Great ideas get lost if they’re not shared.

A single idea has the power to ripple across the planet. That’s the promise and potential at the core of every TEDxJacksonville talk. Because of technological advances, ideas can instantly cross international boundaries and fundamentally transform discussions about crime and justice, economics, education, politics—anything and everything about which people are passionate.

But that won’t happen unless we make sharing and acting upon these ideas a priority. As Seth Goden said, “An idea that just sits there is worthless.

We don’t have to wait for great ideas to spread organically, or hope that they accidentally become part of a viral discussion. We can plan for it, optimize it, and make it happen. Here’s how you can help:

Stop being neutral. If something moves you, embrace it fully. Stand behind the idea, and stand up for it.

Get personal. Reach out to your personal, professional and social networks, urging them to join you in promoting meaningful change on the issues you care about.

Take Action

CYNTHIA BARNETT | Rain: A History for Stormy Times

  • Rain is one of the planet’s great pulses, and there’s no better place to begin your education on its importance than to read Cynthia’s fascinating book, Rain: A Natural and Cultural History. It was a finalist for the National Book Award and PEN/E.O. Wilson Award for Literary Science Writing, won the Florida Book Award in General Non-Fiction, and was named a best book of 2015 by NPR’s Science Friday, the Boston Globe, the Miami Herald and others.
  • Volunteer for and support the local organizations working to preserve our natural environment and protect our planet: NE Florida Sierra Club, The Nature Conservancy, and the North Florida Land Trust.

BRENDA BRADLEY, Ph.D. | No Prescription Necessary: How to Make Food Your Medicine

  • Learn how to “veganize” favorite recipes by removing the animal ingredients and replacing them with plant-based ingredients.
  • For baking purposes, educate yourself about all the alternatives; for example, apple sauce, bananas and tofu can all substitute for eggs.
  • Check out Brenda’s website, and her cookbook, “Kale Yeah It’s Good, No Meat Necessary.”
  • Commit to eating one plant-based dinner a week, and then build from there. You’ll find great vegan recipes at any of the following standout blogs: Vegan Yack AttackOh She Glows, Your Daily Vegan, Hot For Food, and The Minimalist Baker.

AMY DONOFRIO | At-Risk or At-Hope? How We Label Youth Matters

  • If you’re an educator, start by listening to your kids’ stories. You can’t create effective programs for them without knowing their stories and making their stories a part of your own. It’s about seeing youth who are courageous enough to fight and courageously fighting beside them, even when it costs us. It’s about being willing to become family and do what families do, which is stay at the table even when one of you flips it over. It’s about demanding our institutions start listening to youth’s stories and end restrictions that make it impossible to help them.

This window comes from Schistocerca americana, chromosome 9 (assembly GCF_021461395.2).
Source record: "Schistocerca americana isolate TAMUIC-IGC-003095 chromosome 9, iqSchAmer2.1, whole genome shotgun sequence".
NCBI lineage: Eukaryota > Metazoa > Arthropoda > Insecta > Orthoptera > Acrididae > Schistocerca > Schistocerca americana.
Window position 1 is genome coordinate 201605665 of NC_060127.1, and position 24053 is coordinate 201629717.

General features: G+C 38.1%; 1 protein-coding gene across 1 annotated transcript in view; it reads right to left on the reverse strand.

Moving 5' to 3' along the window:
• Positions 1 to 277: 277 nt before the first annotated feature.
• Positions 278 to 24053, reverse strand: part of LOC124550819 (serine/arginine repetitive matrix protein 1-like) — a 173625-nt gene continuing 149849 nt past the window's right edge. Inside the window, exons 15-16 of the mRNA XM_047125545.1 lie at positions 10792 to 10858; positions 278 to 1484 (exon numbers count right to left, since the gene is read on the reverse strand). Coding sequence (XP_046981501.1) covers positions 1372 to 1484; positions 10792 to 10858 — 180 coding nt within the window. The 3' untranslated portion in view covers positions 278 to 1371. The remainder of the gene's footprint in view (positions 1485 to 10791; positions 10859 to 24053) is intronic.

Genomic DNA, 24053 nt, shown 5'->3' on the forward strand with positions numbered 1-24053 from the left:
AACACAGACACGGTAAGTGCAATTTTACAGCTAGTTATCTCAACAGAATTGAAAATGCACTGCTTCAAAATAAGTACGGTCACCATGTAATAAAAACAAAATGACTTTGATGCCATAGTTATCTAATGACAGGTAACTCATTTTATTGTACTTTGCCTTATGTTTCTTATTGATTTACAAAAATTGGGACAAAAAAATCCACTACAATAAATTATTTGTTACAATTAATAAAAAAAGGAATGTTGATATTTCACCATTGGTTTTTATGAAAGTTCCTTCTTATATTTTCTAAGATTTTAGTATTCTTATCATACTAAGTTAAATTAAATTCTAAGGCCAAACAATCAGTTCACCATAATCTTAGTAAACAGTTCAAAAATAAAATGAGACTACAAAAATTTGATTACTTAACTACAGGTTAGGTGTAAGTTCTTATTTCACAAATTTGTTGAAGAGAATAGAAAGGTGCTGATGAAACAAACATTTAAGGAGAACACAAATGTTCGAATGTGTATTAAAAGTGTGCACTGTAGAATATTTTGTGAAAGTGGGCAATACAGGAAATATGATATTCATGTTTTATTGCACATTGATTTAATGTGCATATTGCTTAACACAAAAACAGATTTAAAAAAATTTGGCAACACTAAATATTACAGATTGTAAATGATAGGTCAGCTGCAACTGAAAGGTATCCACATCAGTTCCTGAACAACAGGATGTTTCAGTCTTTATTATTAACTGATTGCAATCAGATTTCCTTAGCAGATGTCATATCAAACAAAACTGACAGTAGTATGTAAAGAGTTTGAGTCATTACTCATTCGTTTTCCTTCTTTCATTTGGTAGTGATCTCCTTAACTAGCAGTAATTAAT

• Be an advocate for EVAC in our community. Visit, and follow them on Facebook, Twitter, and Instagram.

SHARI DUVAL | A New Leash on Life for American Veterans

  • Sponsor a companion dog for veterans, or find other ways to help K9s for Warriors create lasting change in veterans’ lives.
  • Reach out and connect with veterans who are suffering. Make The Connection is an online resource designed to connect veterans, their family members and friends, and other supporters with information, resources, and solutions to issues affecting veteran lives.
  • Send a care package or letter. Operation Gratitude has sent nearly two million individually addressed care packages to current military members as well as veterans, wounded warriors and their caregivers.

MANAL FAKHOURY, Pharm.D. | Defining and Defeating the Opioid Crisis

  • Add your voice to Jacksonville’s Opioid Epidemic Special Committee. The committee  is currently seeking input from the community about the issues and problems posed by the epidemic.
  • Host a Listening Party. In order to try to make some sense of this national crisis and cultivate some empathy, together, Generation Listen has created a custom Listening Party Kit that empowers you to bring together friends, family or colleagues in your own living room, and deepen the conversation about the devastating opioid epidemic.
  • When reaching out to those suffering from opioid addiction, focus on human connections, service and mentoring.

MELANIE FLORES | Can You Learn Engineering in Kindergarten?

ELLEN FREIDIN | Florida Citizens Win Redistricting Wars!

  • Play the Annenberg Center’s Redistricting Game, which is designed to educate, engage, and empower citizens around the issue of political redistricting. By exploring how the system works, as well as how open it is to abuse, The Redistricting Game allows players to experience the realities of one of the most important (yet least understood) aspects of our political system.
  • Donate to the Brennan Center for Justice, which supports reforming the redistricting process so that it is independent, transparent, and ensures that communities are fully and fairly represented in Congress and the nation’s legislative bodies. The Center’s Redistricting Resources page provides a comprehensive and timely compendium of research, commentary, litigation, news and information about gerrymandering efforts–and opposition–nationwide.